Henry Thomas Talks That Proposed E.T. Sequel, And Why It Never Happened

Steven Spielberg is not precious about sequels. The famed director has participated in several – some starring Indiana Jones (Harrison Ford), others starring dinosaurs – and has let other directors make Jaws sequels to his original masterpiece. Some of them might even be in consideration for the best Steven Spielberg movies, when fans sit around and discuss them. One of his stone-cold classics, E.T. the Extra-Terrestrial, never received a sequel after it dominated the culture in 1982. Movies that hit with the impact of E.T. usually got a sequel, though Spielberg was particularly protective of that property. But a sequel was discussed, and according to E.T. star Henry Thomas, advanced in conversations before they halted. 

Henry Thomas has maintained his connection to E.T. over the years, going so far as to reunite with his alien friend for a heartwarming Xfinity commercial back in 2019. Remember this one?

The actor made the press rounds recently on behalf of E.T. the Extra-Terrestrial turning 40 years old (oh my god, I’m so old), and during our conversation, I brought up the story of the proposed E.T. sequel, titled Nocturnal Fears. This was an idea pitched by both Steven Spilberg and original E.T. screenwriter Melissa Mathison. I wanted to know how far along the project got, and if Thomas could remember being approached about it in the years following E.T. He told CinemaBlend:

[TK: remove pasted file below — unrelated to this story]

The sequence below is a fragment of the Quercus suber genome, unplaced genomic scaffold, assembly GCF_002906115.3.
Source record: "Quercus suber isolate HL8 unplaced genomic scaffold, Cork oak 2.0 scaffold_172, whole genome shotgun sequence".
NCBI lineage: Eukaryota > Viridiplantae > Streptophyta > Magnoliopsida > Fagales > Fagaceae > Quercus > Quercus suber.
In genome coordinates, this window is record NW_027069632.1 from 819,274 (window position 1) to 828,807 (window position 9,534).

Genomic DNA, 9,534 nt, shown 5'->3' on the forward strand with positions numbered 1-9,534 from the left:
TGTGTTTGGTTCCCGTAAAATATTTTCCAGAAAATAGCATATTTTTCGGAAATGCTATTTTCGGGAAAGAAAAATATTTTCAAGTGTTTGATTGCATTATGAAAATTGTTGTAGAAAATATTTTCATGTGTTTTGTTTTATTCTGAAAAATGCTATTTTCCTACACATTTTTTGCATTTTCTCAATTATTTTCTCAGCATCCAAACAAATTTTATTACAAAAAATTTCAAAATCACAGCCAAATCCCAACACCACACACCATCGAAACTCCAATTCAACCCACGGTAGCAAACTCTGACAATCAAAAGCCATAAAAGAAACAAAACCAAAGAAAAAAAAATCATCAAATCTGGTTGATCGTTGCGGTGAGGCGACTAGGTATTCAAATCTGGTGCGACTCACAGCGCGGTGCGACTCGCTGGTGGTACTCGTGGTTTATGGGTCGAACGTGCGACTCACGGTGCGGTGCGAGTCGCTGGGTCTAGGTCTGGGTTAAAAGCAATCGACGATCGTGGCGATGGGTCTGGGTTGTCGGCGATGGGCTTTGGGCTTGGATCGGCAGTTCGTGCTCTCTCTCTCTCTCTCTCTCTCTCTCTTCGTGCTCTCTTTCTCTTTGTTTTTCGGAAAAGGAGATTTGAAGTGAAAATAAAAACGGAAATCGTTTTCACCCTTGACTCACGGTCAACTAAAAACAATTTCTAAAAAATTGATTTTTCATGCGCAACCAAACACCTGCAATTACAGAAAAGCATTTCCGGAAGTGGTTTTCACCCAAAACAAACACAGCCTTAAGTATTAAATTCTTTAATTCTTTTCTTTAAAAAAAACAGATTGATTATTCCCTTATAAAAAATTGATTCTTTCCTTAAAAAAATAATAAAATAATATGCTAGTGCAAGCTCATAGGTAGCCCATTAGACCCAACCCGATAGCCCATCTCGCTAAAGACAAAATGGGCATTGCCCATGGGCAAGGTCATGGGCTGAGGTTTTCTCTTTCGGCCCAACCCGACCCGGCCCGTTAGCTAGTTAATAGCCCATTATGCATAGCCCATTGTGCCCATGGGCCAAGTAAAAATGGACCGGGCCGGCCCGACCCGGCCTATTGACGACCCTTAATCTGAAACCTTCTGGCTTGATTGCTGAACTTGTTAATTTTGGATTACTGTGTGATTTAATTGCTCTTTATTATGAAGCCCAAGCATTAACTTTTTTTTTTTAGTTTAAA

There certainly was a lot of talk in the early days and throughout the ‘80s about there potentially being a sequel. But it was always shot down pretty early by Spielberg. I think that he just regards this as a classic, and a standalone film, and a feather in his cap in a lot of ways. So I think he’s reticent to touch it at all.

Nocturnal Fears would have differed from the original E.T. in that it would have found Henry Thomas’s character, Elliot, and a group of suburban children being kidnapped by a malevolent force and brought into space, in hopes that E.T. would come to his close friend’s rescue. The original E.T. film was so popular, mainstream audiences likely would have turned out to see anything that continued the story. But Steven Spielberg wisely understood that not all movies need sequels, and that he found the perfect ending to his story in the closing moments of E.T., so opening that box would not have been as satisfying as he probably could have imagined. Also, there were stories of an alternate ending to E.T. which sounds horrible. Basically, leave E.T. exactly as it is. It’s a masterpiece. 

If you are hungry for Steven Spielberg nostalgia, head to theaters now and see The Fabelmans, an autobiographical tale that opens up the director’s love of filmmaking, and the impact his parents’ divorce continues to have on him. And grab a copy of E.T. (opens in new tab) on DVD and Blu-ray to celebrate the movie’s 40th birthday.   

Sean O'Connell
Managing Editor

Sean O’Connell is a journalist and CinemaBlend’s Managing Editor. He's frequently found on Twitter at @Sean_OConnell. ReelBlend cohost. A movie junkie who's Infatuated with comic-book films. Helped get the Snyder Cut released, then wrote a book about it.